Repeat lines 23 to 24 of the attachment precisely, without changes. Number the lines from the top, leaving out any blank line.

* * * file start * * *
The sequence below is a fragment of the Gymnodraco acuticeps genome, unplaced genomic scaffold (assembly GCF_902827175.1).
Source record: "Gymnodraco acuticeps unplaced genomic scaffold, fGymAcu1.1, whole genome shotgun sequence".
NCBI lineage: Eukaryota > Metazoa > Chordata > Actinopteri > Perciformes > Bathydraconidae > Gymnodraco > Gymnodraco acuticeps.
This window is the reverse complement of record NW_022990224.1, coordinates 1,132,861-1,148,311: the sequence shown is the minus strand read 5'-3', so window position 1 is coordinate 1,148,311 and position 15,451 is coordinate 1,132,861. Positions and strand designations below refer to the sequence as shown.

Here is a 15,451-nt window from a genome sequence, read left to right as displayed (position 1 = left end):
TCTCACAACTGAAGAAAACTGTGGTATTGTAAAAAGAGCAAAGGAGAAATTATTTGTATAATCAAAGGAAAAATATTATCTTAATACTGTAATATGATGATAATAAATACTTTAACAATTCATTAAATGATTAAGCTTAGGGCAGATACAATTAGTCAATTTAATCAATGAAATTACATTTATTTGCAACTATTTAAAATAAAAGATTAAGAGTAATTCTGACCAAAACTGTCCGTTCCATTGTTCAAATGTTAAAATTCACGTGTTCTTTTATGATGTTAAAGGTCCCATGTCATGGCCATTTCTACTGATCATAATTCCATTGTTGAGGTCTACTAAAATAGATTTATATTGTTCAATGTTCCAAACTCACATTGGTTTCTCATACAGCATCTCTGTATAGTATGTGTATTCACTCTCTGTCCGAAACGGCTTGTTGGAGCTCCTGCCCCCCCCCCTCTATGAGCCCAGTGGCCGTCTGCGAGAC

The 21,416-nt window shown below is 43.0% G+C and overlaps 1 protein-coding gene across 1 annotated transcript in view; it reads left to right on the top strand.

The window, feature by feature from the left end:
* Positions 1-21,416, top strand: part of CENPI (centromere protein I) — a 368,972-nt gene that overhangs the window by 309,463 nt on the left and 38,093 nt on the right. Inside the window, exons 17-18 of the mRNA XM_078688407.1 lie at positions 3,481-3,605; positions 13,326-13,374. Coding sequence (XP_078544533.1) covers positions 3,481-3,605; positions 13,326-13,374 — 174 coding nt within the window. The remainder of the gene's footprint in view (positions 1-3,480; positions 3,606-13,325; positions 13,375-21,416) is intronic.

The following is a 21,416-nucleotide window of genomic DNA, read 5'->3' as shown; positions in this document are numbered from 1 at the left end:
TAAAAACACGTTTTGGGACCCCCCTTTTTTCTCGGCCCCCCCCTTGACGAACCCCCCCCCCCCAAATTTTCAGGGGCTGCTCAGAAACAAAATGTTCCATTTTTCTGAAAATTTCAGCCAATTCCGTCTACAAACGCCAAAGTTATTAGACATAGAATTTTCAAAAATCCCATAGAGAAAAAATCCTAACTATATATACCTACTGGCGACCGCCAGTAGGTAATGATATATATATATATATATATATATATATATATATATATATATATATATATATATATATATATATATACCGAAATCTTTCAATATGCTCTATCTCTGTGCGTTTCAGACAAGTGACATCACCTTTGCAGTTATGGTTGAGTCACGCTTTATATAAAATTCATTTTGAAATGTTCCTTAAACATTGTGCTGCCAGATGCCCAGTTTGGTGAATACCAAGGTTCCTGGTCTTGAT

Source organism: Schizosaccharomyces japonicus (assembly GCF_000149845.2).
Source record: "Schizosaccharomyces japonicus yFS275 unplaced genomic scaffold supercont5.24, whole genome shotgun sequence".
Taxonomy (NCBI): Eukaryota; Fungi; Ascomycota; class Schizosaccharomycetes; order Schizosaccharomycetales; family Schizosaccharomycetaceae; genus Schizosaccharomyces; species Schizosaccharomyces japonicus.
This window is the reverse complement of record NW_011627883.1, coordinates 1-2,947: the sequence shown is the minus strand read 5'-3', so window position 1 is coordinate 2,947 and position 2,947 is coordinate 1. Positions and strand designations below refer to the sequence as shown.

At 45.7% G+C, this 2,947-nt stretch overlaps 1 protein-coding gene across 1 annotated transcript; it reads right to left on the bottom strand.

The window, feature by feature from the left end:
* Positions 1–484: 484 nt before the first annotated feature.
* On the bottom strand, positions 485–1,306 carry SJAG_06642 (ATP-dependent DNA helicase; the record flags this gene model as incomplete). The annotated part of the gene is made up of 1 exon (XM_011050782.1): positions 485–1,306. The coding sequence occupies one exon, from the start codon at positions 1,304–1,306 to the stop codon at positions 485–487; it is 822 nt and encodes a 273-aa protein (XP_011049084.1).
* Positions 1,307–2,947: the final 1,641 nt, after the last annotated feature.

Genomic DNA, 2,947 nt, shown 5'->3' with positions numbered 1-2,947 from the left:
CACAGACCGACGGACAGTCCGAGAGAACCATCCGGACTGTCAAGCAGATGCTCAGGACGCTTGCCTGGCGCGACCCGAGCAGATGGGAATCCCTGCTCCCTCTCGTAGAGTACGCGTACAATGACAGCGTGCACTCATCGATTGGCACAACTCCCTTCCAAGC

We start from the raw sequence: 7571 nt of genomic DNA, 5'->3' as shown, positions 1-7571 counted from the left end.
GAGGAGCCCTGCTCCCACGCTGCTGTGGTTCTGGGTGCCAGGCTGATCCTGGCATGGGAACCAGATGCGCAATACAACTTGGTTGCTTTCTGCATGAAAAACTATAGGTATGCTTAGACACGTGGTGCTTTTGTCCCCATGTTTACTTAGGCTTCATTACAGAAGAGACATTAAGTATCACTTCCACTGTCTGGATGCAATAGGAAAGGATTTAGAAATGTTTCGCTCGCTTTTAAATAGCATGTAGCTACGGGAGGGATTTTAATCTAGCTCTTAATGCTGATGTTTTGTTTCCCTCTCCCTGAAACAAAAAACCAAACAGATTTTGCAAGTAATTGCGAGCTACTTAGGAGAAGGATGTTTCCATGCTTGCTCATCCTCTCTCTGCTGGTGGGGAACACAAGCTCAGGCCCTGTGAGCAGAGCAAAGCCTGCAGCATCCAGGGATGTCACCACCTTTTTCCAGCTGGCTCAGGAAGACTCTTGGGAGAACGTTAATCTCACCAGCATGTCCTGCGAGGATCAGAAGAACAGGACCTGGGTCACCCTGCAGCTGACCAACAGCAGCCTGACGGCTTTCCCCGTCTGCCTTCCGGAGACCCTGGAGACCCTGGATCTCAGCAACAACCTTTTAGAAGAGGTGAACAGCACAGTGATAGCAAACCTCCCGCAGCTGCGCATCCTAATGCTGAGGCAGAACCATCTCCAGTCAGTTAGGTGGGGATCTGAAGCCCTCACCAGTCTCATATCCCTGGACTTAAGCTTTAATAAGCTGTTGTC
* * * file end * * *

We start from the raw sequence: 7571 nt of genomic DNA, 5'->3' as shown, positions 1-7571 counted from the left end.
GAGGAGCCCTGCTCCCACGCTGCTGTGGTTCTGGGTGCCAGGCTGATCCTGGCATGGGAACCAGATGCGCAATACAACTTGGTTGCTTTCTGCATGAAAAACTATAGGTATGCTTAGACACGTGGTGCTTTTGTCCCCATGTTTACTTAGGCTTCATTACAGAAGAGACATTAAGTATCACTTCCACTGTCTGGATGCAATAGGAAAGGATTTAGAAATGTTTCGCTCGCTTTTAAATAGCATGTAGCTACGGGAGGGATTTTAATCTAGCTCTTAATGCTGATGTTTTGTTTCCCTCTCCCTGAAACAAAAAACCAAACAGATTTTGCAAGTAATTGCGAGCTACTTAGGAGAAGGATGTTTCCATGCTTGCTCATCCTCTCTCTGCTGGTGGGGAACACAAGCTCAGGCCCTGTGAGCAGAGCAAAGCCTGCAGCATCCAGGGATGTCACCACCTTTTTCCAGCTGGCTCAGGAAGACTCTTGGGAGAACGTTAATCTCACCAGCATGTCCTGCGAGGATCAGAAGAACAGGACCTGGGTCACCCTGCAGCTGACCAACAGCAGCCTGACGGCTTTCCCCGTCTGCCTTCCGGAGACCCTGGAGACCCTGGATCTCAGCAACAACCTTTTAGAAGAGGTGAACAGCACAGTGATAGCAAACCTCCCGCAGCTGCGCATCCTAATGCTGAGGCAGAACCATCTCCAGTCAGTTAGGTGGGGATCTGAAGCCCTCACCAGTCTCATATCCCTGGACTTAAGCTTTAATAAGCTGTTGTC